Football

Here’s how Pizza Hut and DiGiorno responded after Papa John’s called out NFL

Taking a knee: How Colin Kaepernick started an NFL movement

It all started with sitting down during the anthem, which no one noticed at first. Here's how quarterback Colin Kaepernick's anthem protest turned into a pivotal movement for the NFL and its players.
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It all started with sitting down during the anthem, which no one noticed at first. Here's how quarterback Colin Kaepernick's anthem protest turned into a pivotal movement for the NFL and its players.

After Papa John’s CEO John Schnatter blamed the National Football League’s handling of player protests for sagging sales, other pizza companies chimed in.

Former San Francisco 49ers quarterback Colin Kaepernick started protesting racial injustice and police brutality last year by kneeling during the national anthem.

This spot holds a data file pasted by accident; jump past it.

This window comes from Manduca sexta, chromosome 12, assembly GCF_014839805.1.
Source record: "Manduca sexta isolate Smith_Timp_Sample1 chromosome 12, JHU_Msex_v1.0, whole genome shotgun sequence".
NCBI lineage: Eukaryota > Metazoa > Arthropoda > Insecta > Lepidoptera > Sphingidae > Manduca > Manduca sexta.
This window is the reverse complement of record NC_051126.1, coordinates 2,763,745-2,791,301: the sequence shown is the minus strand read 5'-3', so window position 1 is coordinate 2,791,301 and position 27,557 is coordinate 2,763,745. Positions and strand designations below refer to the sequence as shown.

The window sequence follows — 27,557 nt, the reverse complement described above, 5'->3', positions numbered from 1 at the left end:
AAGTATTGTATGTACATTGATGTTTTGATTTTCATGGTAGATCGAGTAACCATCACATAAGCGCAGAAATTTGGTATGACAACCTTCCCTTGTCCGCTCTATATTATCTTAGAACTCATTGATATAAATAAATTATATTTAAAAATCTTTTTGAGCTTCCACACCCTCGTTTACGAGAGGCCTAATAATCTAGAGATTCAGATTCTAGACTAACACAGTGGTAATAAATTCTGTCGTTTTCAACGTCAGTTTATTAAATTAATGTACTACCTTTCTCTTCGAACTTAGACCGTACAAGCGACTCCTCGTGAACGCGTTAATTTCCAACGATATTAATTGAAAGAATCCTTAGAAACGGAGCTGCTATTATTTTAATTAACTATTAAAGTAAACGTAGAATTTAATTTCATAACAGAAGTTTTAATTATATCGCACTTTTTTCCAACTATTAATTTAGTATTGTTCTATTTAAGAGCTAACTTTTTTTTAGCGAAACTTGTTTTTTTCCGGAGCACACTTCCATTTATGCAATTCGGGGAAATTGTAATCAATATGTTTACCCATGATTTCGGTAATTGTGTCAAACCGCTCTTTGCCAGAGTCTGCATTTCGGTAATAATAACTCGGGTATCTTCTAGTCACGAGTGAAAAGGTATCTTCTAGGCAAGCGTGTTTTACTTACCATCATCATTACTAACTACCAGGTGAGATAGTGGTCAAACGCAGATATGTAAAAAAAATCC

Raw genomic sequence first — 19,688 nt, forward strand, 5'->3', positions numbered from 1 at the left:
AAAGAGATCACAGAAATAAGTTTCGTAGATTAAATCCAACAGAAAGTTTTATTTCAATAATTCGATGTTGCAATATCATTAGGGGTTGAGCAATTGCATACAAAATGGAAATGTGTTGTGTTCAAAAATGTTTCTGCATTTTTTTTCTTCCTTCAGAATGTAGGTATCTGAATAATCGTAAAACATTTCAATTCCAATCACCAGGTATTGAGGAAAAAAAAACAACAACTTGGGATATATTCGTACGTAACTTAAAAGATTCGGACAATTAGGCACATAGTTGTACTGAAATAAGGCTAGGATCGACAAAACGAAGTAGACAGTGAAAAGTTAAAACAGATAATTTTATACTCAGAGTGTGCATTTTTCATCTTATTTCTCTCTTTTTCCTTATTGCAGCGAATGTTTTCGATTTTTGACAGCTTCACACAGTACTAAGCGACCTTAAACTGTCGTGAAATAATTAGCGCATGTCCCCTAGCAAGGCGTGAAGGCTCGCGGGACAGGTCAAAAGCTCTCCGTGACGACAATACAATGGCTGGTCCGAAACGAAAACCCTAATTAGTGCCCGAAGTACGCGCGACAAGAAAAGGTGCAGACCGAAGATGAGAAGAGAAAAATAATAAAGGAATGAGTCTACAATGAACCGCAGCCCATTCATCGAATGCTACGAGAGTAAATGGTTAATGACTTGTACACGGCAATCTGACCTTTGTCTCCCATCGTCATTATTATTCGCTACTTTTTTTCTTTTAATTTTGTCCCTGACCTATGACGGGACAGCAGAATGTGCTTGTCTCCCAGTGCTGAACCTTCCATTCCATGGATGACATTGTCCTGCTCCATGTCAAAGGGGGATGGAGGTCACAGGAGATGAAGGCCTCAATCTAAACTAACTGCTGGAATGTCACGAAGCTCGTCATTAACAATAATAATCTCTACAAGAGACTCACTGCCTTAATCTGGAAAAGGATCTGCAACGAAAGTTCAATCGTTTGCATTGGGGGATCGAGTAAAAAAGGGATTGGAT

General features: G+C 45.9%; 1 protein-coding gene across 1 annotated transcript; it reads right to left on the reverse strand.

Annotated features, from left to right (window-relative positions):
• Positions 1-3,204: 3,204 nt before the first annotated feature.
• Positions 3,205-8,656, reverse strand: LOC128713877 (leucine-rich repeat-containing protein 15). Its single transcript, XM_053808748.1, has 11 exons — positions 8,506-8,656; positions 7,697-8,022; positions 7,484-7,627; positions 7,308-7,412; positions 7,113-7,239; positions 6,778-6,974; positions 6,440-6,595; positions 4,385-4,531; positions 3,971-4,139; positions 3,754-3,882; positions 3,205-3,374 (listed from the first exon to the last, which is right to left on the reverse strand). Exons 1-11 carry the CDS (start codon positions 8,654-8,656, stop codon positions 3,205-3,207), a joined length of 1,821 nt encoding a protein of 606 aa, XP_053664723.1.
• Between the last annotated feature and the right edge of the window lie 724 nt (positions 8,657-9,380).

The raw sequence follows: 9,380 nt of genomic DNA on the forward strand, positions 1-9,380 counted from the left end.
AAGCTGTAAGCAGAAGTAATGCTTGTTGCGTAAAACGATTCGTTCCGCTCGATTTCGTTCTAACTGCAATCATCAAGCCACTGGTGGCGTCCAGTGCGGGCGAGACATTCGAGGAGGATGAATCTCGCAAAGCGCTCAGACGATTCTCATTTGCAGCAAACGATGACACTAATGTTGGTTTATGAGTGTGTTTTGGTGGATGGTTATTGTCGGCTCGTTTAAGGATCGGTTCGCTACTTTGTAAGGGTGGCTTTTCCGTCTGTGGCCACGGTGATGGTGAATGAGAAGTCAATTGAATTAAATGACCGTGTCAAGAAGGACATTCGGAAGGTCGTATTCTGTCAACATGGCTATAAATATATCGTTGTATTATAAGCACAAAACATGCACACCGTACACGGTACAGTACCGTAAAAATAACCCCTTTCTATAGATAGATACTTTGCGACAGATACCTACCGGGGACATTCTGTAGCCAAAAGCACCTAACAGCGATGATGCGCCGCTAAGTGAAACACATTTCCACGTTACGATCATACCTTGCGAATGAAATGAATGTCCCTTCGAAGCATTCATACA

“The NFL has hurt us,” Schnatter said Wednesday. “We are disappointed the NFL and its leadership did not resolve this.”

Meanwhile, Greg Creed, the CEO of Pizza Hut’s parent company, Yum Brands, said in a call with investors Thursday that the chain is “not seeing any impact” from the NFL protests on its sales, according to Business Insider. In fact, Pizza Hut posted its fifth-straight quarter of same-store sales growth Thursday.

Yum said that live sporting events, including baseball, college football and the NFL, were important to its business, CNBC reported.

Pizza Hut is the official sponsor of the NCAA, while Papa John’s is the official pizza of the NFL, meaning it’s likely to feel more impact from NFL issues and controversies.

DiGiorno went a bit further, trolling Papa John’s on Twitter both Wednesday and Thursday:

The company even changed its Twitter bio to “Better pizza. Better sales. It’s DiGiorno.”

On Thursday, Papa John’s responded to DiGiorno on Twitter with a new Twitter bio: “Frozen pizza = the pizza equivalent of a participation trophy.”

Many on the right have rallied around Papa John’s and Schnatter after his comments on the NFL, according to Business Insider. Others, however, have said the company should acknowledge that subpar pizza could have played a role.

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